- Page 1 Canon PowerShot SX30 IS
- Page 2 Design and Features
- Page 3 Performance and Results
- Page 4 Verdict
- Page 5 Feature Table
- Page 6 Test shots: ISO performance
- Page 7 Detail and Lens Performance
- Page 8 Zoom, Contrast and Colour
- Review Price: £350.00
Though for the best image quality a digital SLR typically wins hands down at the consumer lever, attaching a whopping lens to such a device isn’t always practical nor affordable. The alternative therefore is to invest in an enthusiast targeted bridge or super zoom camera. Until recently the FujiFilm FinePix HS10 and Olympus SP-800UZ were the top dogs in the super zoom kennel, parading their ample non interchangeable 30x optical zoom lenses for all to see.
But now there’s a new, um, dog, in town: the 14.1-megapixel Canon PowerShot SX30 IS, which, in spite of its slightly misleading model number, edges ahead by offering a 35x optical zoom. This at the time of writing makes it the world’s biggest super zoom, as least as regards the breadth of its focal range, here an equivalent 24-840mm in 35mm film terms. As you can see from our hands-on piece, it is capable of taking in the full beauty of natural landscapes and getting up close and personal for candid snapshots, it’s enough to turn any amateur snapper into a potential member of the paparazzi.
Despite a slightly plastic-y looking build, grip the SX30 IS (the suffix indicating ‘image stabilisation’ of the lens shift variety which here offers up to the equivalent of 4.5 stops) in one hand and it dispels initial worries by feeling unexpectedly rugged and is almost a match for an entry level digital SLR in terms of size and shape. With the sizeable rechargeable lithium ion battery and SD card inserted, the combined weight is 601g – a very close match for a lower end DSLR.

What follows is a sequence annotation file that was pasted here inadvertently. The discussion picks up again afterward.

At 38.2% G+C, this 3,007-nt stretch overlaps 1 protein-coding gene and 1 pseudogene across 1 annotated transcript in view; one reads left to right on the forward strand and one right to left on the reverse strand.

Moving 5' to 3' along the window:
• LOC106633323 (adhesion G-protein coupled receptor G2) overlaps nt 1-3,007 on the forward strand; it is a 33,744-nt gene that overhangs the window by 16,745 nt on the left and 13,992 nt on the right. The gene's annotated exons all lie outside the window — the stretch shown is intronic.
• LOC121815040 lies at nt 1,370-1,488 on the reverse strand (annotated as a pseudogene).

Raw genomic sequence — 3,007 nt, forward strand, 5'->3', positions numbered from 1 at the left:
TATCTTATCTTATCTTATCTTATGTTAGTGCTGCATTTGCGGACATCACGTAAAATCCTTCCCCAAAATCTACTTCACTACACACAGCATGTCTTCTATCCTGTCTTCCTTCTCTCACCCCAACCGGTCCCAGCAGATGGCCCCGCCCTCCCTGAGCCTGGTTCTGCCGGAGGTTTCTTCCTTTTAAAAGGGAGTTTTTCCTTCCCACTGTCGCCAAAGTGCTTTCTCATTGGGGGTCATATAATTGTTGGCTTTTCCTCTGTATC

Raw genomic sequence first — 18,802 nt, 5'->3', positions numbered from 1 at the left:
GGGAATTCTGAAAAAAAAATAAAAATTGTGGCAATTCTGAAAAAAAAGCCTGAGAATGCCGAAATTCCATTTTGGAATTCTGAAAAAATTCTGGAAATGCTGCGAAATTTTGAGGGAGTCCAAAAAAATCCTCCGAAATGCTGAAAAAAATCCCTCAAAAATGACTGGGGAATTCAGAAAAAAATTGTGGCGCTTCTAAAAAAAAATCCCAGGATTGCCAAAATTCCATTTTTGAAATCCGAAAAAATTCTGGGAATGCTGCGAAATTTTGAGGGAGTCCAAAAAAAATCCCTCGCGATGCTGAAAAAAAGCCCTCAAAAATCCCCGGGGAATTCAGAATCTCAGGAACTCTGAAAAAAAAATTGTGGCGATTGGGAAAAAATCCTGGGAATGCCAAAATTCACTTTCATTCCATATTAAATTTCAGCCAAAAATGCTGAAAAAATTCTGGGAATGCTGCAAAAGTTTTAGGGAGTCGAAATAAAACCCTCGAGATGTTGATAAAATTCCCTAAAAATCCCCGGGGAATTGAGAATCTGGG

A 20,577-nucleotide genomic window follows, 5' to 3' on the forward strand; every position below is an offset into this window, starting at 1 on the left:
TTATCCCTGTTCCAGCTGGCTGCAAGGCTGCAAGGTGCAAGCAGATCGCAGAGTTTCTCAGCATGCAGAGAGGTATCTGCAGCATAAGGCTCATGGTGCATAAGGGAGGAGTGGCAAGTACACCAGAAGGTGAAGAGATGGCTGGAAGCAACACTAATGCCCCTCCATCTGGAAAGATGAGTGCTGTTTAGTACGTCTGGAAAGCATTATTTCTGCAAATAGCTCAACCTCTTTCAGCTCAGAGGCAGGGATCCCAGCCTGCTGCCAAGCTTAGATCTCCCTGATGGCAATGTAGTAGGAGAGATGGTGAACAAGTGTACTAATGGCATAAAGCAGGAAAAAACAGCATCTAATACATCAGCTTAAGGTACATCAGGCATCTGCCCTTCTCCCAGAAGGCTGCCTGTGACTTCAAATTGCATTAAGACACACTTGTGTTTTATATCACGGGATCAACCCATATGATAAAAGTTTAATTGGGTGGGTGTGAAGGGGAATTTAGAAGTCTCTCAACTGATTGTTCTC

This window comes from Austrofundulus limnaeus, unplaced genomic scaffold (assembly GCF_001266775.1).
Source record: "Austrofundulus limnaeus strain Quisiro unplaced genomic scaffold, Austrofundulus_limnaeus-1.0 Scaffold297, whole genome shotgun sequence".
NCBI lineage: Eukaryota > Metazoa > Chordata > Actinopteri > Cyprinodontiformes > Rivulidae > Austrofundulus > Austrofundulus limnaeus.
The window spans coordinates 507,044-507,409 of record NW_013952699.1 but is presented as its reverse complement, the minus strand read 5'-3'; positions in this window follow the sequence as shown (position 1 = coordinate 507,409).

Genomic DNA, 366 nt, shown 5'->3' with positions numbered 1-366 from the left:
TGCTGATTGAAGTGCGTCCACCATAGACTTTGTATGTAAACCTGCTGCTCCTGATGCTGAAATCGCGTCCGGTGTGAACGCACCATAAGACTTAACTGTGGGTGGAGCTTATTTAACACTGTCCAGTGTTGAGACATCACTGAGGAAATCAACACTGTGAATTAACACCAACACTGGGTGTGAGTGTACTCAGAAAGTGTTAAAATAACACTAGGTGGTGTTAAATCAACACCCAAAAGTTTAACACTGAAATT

As with all super zooms – perhaps here ‘mega’ might be even more apt – the pitch is that with a focal range this broad and feature set so rich, it doesn’t matter that the lens on the front cannot be swapped as on a digital SLR. A vari-angle LCD screen also extends creative versatility by allowing the 2.7-inch 4:3 aspect ratio screen to be twisted and tilted and thus allow for those otherwise awkward-angle shots, when it’s not always possible to get on eye level with its electronic viewfinder.
Also, despite the manufacturer’s suggested retail price of a penny under £450 being a near match for the list price of a starter DSLR and standard 18-55mm zoom, to equip a DSLR with a comparable 35x lens would cost a lot, lot more – not to mention being physically impractical for most of us. Given that, the high-ish asking price starts to make more sense. Fortunately we were also able to find a more palatable street price around the £350 mark at the time of writing.
The above being said, we wouldn’t expect quality here to be on a par with a DSLR, nor is it. It may be good but it’s not that good, even if Canon does claim its lens has gone through the same rigid production processes as its EF series lenses for DSLRs.